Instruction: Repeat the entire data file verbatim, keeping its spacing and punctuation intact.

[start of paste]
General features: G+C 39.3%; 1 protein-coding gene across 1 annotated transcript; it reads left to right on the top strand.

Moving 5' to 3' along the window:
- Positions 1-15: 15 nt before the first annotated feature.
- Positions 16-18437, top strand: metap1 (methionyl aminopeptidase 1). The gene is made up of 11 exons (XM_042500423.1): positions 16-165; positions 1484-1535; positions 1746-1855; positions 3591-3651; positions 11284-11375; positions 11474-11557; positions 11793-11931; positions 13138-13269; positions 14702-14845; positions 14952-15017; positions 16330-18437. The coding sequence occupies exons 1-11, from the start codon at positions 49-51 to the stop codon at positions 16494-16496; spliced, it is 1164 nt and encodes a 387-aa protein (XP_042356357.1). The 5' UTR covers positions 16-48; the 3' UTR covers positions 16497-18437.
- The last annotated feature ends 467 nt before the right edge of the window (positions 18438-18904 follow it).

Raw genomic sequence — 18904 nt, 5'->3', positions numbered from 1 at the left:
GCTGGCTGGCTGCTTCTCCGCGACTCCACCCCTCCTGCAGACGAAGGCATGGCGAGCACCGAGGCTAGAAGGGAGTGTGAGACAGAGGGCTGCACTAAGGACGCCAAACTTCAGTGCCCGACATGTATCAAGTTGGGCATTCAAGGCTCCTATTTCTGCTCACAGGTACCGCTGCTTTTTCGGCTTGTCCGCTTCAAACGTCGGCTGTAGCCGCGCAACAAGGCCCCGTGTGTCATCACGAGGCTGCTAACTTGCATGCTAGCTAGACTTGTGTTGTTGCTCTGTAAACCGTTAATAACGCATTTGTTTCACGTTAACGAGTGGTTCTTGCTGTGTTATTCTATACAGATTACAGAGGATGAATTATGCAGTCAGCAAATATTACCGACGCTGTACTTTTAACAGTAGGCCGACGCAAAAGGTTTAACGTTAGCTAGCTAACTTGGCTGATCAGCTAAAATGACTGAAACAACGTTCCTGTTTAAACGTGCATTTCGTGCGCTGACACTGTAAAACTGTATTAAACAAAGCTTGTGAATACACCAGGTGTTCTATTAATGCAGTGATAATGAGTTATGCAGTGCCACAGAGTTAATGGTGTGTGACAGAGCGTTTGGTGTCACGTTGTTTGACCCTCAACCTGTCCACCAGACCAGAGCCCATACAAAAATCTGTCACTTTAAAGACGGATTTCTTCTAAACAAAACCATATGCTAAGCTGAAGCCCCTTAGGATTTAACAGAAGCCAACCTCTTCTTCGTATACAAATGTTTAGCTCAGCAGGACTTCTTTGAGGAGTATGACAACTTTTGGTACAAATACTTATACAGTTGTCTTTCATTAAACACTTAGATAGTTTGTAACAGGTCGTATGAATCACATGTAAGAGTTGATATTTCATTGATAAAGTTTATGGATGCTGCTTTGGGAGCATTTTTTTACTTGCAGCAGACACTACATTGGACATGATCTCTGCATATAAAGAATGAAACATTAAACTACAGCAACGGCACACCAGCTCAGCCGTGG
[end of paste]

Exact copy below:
General features: G+C 39.3%; 1 protein-coding gene across 1 annotated transcript; it reads left to right on the top strand.

Moving 5' to 3' along the window:
- Positions 1-15: 15 nt before the first annotated feature.
- Positions 16-18437, top strand: metap1 (methionyl aminopeptidase 1). The gene is made up of 11 exons (XM_042500423.1): positions 16-165; positions 1484-1535; positions 1746-1855; positions 3591-3651; positions 11284-11375; positions 11474-11557; positions 11793-11931; positions 13138-13269; positions 14702-14845; positions 14952-15017; positions 16330-18437. The coding sequence occupies exons 1-11, from the start codon at positions 49-51 to the stop codon at positions 16494-16496; spliced, it is 1164 nt and encodes a 387-aa protein (XP_042356357.1). The 5' UTR covers positions 16-48; the 3' UTR covers positions 16497-18437.
- The last annotated feature ends 467 nt before the right edge of the window (positions 18438-18904 follow it).

Raw genomic sequence — 18904 nt, 5'->3', positions numbered from 1 at the left:
GCTGGCTGGCTGCTTCTCCGCGACTCCACCCCTCCTGCAGACGAAGGCATGGCGAGCACCGAGGCTAGAAGGGAGTGTGAGACAGAGGGCTGCACTAAGGACGCCAAACTTCAGTGCCCGACATGTATCAAGTTGGGCATTCAAGGCTCCTATTTCTGCTCACAGGTACCGCTGCTTTTTCGGCTTGTCCGCTTCAAACGTCGGCTGTAGCCGCGCAACAAGGCCCCGTGTGTCATCACGAGGCTGCTAACTTGCATGCTAGCTAGACTTGTGTTGTTGCTCTGTAAACCGTTAATAACGCATTTGTTTCACGTTAACGAGTGGTTCTTGCTGTGTTATTCTATACAGATTACAGAGGATGAATTATGCAGTCAGCAAATATTACCGACGCTGTACTTTTAACAGTAGGCCGACGCAAAAGGTTTAACGTTAGCTAGCTAACTTGGCTGATCAGCTAAAATGACTGAAACAACGTTCCTGTTTAAACGTGCATTTCGTGCGCTGACACTGTAAAACTGTATTAAACAAAGCTTGTGAATACACCAGGTGTTCTATTAATGCAGTGATAATGAGTTATGCAGTGCCACAGAGTTAATGGTGTGTGACAGAGCGTTTGGTGTCACGTTGTTTGACCCTCAACCTGTCCACCAGACCAGAGCCCATACAAAAATCTGTCACTTTAAAGACGGATTTCTTCTAAACAAAACCATATGCTAAGCTGAAGCCCCTTAGGATTTAACAGAAGCCAACCTCTTCTTCGTATACAAATGTTTAGCTCAGCAGGACTTCTTTGAGGAGTATGACAACTTTTGGTACAAATACTTATACAGTTGTCTTTCATTAAACACTTAGATAGTTTGTAACAGGTCGTATGAATCACATGTAAGAGTTGATATTTCATTGATAAAGTTTATGGATGCTGCTTTGGGAGCATTTTTTTACTTGCAGCAGACACTACATTGGACATGATCTCTGCATATAAAGAATGAAACATTAAACTACAGCAACGGCACACCAGCTCAGCCGTGG